Synergistic drug-cytokine induction of hepatocellular death as an in vitro approach for the study of inflammation-associated idiosyncratic drug hepatotoxicity
Author(s)Xu, Jinghai J.; Hendriks, Bart S.; Cosgrove, Benjamin D.; King, Bracken Matheny; Hasan, Maya A.; Alexopoulos, Leonidas G.; Farazi, Paraskevi A.; Sorger, Peter K.; Tidor, Bruce; Griffith, Linda G.; Lauffenburger, Douglas A.; ... Show more Show less
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Idiosyncratic drug hepatotoxicity represents a major problem in drug development due to inadequacy of current preclinical screening assays, but recently established rodent models utilizing bacterial LPS co-administration to induce an inflammatory background have successfully reproduced idiosyncratic hepatotoxicity signatures for certain drugs. However, the low-throughput nature of these models renders them problematic for employment as preclinical screening assays. Here, we present an analogous, but high-throughput, in vitro approach in which drugs are administered to a variety of cell types (primary human and rat hepatocytes and the human HepG2 cell line) across a landscape of inflammatory contexts containing LPS and cytokines TNF, IFNγ, IL-1α, and IL-6. Using this assay, we observed drug–cytokine hepatotoxicity synergies for multiple idiosyncratic hepatotoxicants (ranitidine, trovafloxacin, nefazodone, nimesulide, clarithromycin, and telithromycin) but not for their corresponding non-toxic control compounds (famotidine, levofloxacin, buspirone, and aspirin). A larger compendium of drug–cytokine mix hepatotoxicity data demonstrated that hepatotoxicity synergies were largely potentiated by TNF, IL-1α, and LPS within the context of multi-cytokine mixes. Then, we screened 90 drugs for cytokine synergy in human hepatocytes and found that a significantly larger fraction of the idiosyncratic hepatotoxicants (19%) synergized with a single cytokine mix than did the non-hepatotoxic drugs (3%). Finally, we used an information theoretic approach to ascertain especially informative subsets of cytokine treatments for most highly effective construction of regression models for drug- and cytokine mix-induced hepatotoxicities across these cell systems. Our results suggest that this drug–cytokine co-treatment approach could provide a useful preclinical tool for investigating inflammation-associated idiosyncratic drug hepatotoxicity.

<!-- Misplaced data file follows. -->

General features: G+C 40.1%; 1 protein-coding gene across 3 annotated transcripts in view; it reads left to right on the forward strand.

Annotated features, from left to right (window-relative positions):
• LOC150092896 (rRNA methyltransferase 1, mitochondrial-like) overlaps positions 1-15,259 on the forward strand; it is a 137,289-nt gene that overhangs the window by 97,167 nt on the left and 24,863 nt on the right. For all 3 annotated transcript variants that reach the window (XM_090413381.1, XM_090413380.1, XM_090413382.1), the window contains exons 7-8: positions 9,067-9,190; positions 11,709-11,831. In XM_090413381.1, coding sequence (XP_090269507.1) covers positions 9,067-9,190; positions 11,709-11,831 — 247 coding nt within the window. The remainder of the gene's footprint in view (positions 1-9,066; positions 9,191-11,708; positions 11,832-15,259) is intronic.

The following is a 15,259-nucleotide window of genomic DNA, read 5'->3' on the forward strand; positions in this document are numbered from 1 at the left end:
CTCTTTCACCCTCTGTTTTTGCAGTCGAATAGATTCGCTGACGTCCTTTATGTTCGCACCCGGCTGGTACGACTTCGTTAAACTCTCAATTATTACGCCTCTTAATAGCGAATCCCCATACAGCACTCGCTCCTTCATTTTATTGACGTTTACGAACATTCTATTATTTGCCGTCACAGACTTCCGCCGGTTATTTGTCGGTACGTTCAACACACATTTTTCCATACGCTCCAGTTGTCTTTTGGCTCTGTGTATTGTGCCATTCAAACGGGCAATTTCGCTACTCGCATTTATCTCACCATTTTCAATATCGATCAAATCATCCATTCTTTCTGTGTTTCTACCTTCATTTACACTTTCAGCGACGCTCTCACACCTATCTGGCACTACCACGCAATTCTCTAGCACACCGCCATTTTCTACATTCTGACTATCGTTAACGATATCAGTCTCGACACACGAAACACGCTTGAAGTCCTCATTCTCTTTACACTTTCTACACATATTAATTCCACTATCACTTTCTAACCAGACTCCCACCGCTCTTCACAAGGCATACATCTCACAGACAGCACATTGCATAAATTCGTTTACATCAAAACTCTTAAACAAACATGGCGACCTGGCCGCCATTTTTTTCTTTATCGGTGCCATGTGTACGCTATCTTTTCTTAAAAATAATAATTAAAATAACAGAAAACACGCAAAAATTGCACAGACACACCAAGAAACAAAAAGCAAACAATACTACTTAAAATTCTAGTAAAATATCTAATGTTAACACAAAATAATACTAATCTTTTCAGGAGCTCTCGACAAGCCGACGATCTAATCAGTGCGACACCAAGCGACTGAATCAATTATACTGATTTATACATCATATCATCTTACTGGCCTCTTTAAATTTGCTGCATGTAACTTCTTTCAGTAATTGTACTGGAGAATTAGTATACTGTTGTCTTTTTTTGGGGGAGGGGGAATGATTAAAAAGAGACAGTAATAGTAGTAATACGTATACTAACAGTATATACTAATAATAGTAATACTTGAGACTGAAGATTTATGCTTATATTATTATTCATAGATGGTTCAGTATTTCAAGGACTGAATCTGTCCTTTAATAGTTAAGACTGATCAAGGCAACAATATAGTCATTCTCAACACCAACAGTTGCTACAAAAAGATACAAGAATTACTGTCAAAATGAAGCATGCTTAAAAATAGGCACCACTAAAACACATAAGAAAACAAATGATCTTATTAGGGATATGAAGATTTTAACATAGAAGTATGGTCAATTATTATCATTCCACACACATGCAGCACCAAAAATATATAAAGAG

DepartmentMassachusetts Institute of Technology. Biotechnology Process Engineering Center; Massachusetts Institute of Technology. Cell Decision Process Center; Massachusetts Institute of Technology. Department of Biological Engineering; Massachusetts Institute of Technology. Department of Electrical Engineering and Computer Science
Toxicology and Applied Pharmacology
Cosgrove, Benjamin D. et al. “Synergistic drug–cytokine induction of hepatocellular death as an in vitro approach for the study of inflammation-associated idiosyncratic drug hepatotoxicity.” Toxicology and Applied Pharmacology 237 (2009): 317-330. Web. 16 Nov. 2011. © 2009 Elsevier Ltd.
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